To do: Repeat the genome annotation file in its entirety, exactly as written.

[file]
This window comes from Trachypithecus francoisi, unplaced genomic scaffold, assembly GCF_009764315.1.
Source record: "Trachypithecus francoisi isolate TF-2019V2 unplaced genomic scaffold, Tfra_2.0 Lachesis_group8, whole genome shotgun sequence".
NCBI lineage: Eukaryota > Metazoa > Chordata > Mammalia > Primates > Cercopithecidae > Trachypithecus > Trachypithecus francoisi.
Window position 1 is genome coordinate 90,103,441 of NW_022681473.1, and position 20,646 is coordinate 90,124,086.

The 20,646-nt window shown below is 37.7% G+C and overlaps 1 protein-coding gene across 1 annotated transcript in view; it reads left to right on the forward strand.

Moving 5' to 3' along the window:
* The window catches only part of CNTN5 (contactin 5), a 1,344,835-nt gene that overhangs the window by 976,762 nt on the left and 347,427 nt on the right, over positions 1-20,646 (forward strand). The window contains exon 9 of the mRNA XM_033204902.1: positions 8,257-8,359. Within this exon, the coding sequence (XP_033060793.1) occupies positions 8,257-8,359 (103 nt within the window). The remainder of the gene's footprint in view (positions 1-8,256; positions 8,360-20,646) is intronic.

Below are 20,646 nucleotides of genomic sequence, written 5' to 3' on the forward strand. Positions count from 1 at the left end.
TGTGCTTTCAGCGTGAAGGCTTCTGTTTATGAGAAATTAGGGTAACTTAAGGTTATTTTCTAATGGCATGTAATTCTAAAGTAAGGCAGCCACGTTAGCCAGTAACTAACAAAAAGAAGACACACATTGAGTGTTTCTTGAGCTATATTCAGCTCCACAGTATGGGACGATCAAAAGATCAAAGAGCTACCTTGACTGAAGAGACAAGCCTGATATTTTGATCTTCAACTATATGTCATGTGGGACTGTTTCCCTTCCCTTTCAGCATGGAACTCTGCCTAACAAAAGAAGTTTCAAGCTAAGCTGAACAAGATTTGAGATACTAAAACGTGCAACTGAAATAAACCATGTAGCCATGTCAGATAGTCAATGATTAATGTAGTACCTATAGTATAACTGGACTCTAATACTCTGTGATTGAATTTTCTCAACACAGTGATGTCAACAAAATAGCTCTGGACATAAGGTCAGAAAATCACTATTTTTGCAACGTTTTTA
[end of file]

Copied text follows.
This window comes from Trachypithecus francoisi, unplaced genomic scaffold, assembly GCF_009764315.1.
Source record: "Trachypithecus francoisi isolate TF-2019V2 unplaced genomic scaffold, Tfra_2.0 Lachesis_group8, whole genome shotgun sequence".
NCBI lineage: Eukaryota > Metazoa > Chordata > Mammalia > Primates > Cercopithecidae > Trachypithecus > Trachypithecus francoisi.
Window position 1 is genome coordinate 90,103,441 of NW_022681473.1, and position 20,646 is coordinate 90,124,086.

The 20,646-nt window shown below is 37.7% G+C and overlaps 1 protein-coding gene across 1 annotated transcript in view; it reads left to right on the forward strand.

Moving 5' to 3' along the window:
* The window catches only part of CNTN5 (contactin 5), a 1,344,835-nt gene that overhangs the window by 976,762 nt on the left and 347,427 nt on the right, over positions 1-20,646 (forward strand). The window contains exon 9 of the mRNA XM_033204902.1: positions 8,257-8,359. Within this exon, the coding sequence (XP_033060793.1) occupies positions 8,257-8,359 (103 nt within the window). The remainder of the gene's footprint in view (positions 1-8,256; positions 8,360-20,646) is intronic.

Below are 20,646 nucleotides of genomic sequence, written 5' to 3' on the forward strand. Positions count from 1 at the left end.
TGTGCTTTCAGCGTGAAGGCTTCTGTTTATGAGAAATTAGGGTAACTTAAGGTTATTTTCTAATGGCATGTAATTCTAAAGTAAGGCAGCCACGTTAGCCAGTAACTAACAAAAAGAAGACACACATTGAGTGTTTCTTGAGCTATATTCAGCTCCACAGTATGGGACGATCAAAAGATCAAAGAGCTACCTTGACTGAAGAGACAAGCCTGATATTTTGATCTTCAACTATATGTCATGTGGGACTGTTTCCCTTCCCTTTCAGCATGGAACTCTGCCTAACAAAAGAAGTTTCAAGCTAAGCTGAACAAGATTTGAGATACTAAAACGTGCAACTGAAATAAACCATGTAGCCATGTCAGATAGTCAATGATTAATGTAGTACCTATAGTATAACTGGACTCTAATACTCTGTGATTGAATTTTCTCAACACAGTGATGTCAACAAAATAGCTCTGGACATAAGGTCAGAAAATCACTATTTTTGCAACGTTTTTA